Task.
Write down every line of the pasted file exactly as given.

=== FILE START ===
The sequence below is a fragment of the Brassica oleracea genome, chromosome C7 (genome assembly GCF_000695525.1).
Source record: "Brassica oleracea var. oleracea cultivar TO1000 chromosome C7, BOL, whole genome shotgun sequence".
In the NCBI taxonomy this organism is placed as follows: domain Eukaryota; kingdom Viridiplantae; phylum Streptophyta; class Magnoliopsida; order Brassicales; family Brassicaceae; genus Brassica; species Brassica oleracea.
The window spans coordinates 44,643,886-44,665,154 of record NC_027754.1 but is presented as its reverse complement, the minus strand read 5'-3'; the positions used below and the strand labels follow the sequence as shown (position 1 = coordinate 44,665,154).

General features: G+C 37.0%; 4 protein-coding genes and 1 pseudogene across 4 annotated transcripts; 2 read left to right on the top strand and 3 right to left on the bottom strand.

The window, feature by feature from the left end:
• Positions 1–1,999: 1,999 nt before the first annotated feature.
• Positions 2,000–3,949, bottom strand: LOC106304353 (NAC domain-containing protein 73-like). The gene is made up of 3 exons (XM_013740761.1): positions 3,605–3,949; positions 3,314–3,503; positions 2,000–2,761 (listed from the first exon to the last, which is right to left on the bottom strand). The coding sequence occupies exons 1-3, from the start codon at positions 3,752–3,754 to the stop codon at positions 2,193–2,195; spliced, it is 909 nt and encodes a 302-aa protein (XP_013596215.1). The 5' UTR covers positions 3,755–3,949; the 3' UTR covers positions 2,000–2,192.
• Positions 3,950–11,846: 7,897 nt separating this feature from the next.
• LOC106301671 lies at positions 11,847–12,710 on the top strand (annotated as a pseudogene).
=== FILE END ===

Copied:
The sequence below is a fragment of the Brassica oleracea genome, chromosome C7 (genome assembly GCF_000695525.1).
Source record: "Brassica oleracea var. oleracea cultivar TO1000 chromosome C7, BOL, whole genome shotgun sequence".
In the NCBI taxonomy this organism is placed as follows: domain Eukaryota; kingdom Viridiplantae; phylum Streptophyta; class Magnoliopsida; order Brassicales; family Brassicaceae; genus Brassica; species Brassica oleracea.
The window spans coordinates 44,643,886-44,665,154 of record NC_027754.1 but is presented as its reverse complement, the minus strand read 5'-3'; the positions used below and the strand labels follow the sequence as shown (position 1 = coordinate 44,665,154).

General features: G+C 37.0%; 4 protein-coding genes and 1 pseudogene across 4 annotated transcripts; 2 read left to right on the top strand and 3 right to left on the bottom strand.

The window, feature by feature from the left end:
• Positions 1–1,999: 1,999 nt before the first annotated feature.
• Positions 2,000–3,949, bottom strand: LOC106304353 (NAC domain-containing protein 73-like). The gene is made up of 3 exons (XM_013740761.1): positions 3,605–3,949; positions 3,314–3,503; positions 2,000–2,761 (listed from the first exon to the last, which is right to left on the bottom strand). The coding sequence occupies exons 1-3, from the start codon at positions 3,752–3,754 to the stop codon at positions 2,193–2,195; spliced, it is 909 nt and encodes a 302-aa protein (XP_013596215.1). The 5' UTR covers positions 3,755–3,949; the 3' UTR covers positions 2,000–2,192.
• Positions 3,950–11,846: 7,897 nt separating this feature from the next.
• LOC106301671 lies at positions 11,847–12,710 on the top strand (annotated as a pseudogene).